In her work Sensitometric experiment with Polaroid Minna L. Henriksson (b. 1976) asks if a camera can be racist. A lot of photographic equipment and color film has been designed primarily to photograph fair-skinned people, and Polaroid cameras even played a role in the racial politics of apartheid in South Africa in the 1970s. When the artist was presented with the opportunity to use a large Polaroid camera and new film, she explored their limitations together with a dark-skinned model.
Developments in technology and commercial applications are always influenced by the conscious and unconscious values and attitudes of inventors, sponsors and consumers. In photographic technology this is particularly apparent in the history of the color photograph. Product development primarily aimed to meet the needs of Western companies and white clients. In the production of film material and in commercial film development, materials were optimized to produce the best possible photographs of fair-skinned people. The standard settings had to be altered in order to capture a dark-skinned person successfully on film.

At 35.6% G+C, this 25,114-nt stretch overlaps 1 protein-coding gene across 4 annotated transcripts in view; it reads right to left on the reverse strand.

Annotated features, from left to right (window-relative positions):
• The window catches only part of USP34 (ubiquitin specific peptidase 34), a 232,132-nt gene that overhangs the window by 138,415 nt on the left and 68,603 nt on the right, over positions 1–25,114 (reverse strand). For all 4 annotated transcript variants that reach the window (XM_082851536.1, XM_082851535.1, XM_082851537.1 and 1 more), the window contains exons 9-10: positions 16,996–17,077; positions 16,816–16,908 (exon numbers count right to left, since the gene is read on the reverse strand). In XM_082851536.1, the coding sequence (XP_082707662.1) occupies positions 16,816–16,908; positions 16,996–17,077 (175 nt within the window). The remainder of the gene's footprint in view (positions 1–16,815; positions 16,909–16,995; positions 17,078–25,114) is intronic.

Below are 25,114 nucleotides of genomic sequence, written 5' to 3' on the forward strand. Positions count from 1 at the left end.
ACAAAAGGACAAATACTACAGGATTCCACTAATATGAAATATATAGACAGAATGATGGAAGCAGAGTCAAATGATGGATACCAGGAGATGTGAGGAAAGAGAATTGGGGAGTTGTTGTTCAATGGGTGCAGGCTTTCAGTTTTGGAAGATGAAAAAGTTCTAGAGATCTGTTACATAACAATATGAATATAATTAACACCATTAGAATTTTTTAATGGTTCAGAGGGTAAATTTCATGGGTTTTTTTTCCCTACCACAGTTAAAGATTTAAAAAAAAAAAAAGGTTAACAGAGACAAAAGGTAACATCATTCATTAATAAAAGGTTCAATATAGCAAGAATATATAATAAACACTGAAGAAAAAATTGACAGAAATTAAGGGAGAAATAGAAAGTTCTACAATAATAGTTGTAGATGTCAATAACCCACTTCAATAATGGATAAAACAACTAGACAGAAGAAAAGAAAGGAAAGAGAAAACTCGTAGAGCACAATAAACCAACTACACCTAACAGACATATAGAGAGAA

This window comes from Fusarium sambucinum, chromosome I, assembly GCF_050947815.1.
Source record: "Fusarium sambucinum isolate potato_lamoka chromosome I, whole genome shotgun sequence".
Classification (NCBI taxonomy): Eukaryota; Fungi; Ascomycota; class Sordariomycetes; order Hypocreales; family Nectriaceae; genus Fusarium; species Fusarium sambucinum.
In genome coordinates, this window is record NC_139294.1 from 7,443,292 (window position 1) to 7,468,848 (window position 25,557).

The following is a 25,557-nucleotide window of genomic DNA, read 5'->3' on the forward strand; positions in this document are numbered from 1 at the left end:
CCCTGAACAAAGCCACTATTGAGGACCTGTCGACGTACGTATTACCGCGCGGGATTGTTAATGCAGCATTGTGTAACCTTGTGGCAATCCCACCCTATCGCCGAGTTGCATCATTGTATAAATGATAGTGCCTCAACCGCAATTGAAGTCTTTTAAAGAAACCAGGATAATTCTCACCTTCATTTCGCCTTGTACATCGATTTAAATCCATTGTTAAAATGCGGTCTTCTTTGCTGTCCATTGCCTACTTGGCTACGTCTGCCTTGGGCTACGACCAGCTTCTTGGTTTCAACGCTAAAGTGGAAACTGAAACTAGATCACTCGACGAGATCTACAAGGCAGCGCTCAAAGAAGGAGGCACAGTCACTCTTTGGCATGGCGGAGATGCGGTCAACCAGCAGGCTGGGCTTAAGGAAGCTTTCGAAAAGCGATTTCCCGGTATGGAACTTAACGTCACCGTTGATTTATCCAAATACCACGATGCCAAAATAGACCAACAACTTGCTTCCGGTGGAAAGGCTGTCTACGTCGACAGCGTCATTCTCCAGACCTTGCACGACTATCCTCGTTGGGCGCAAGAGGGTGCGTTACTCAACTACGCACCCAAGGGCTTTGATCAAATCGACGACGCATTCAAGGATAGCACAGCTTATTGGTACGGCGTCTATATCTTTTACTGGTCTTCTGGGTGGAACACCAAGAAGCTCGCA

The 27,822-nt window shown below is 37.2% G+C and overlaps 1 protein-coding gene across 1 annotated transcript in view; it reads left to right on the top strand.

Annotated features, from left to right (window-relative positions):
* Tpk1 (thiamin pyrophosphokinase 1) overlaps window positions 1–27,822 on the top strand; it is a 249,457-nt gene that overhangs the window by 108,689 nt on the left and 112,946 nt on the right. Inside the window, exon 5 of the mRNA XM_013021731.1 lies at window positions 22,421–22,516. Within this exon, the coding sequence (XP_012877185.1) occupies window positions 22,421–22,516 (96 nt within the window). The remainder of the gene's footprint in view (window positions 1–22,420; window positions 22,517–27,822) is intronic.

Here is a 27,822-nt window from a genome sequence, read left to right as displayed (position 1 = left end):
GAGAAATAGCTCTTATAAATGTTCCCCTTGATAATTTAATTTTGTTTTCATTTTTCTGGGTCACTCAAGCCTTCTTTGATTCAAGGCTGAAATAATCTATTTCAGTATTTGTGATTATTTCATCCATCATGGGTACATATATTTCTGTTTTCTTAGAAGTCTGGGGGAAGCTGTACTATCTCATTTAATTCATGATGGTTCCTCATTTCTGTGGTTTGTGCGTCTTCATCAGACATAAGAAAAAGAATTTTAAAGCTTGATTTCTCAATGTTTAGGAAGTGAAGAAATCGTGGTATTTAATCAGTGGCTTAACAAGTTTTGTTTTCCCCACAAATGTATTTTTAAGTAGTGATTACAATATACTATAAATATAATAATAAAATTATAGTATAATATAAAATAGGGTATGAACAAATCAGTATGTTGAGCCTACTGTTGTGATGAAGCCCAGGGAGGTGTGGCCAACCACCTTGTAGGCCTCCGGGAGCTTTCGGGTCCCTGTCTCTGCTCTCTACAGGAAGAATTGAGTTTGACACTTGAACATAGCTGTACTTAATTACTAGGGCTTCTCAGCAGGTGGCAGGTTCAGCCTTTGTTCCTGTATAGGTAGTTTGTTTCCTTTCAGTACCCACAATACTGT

This work of art was created when a large-scale 20x24″ (50 x 60 cm) Polaroid camera was brought to Finland by Impossible Works in 2012. Minna L. Henriksson was one of five Finnish artists chosen to work with the camera.
The two-part work consists of a dye diffusion print and an inkjet print, and is part of the collection of the Finnish Museum of Photography.
The Finnish Museum of Photography
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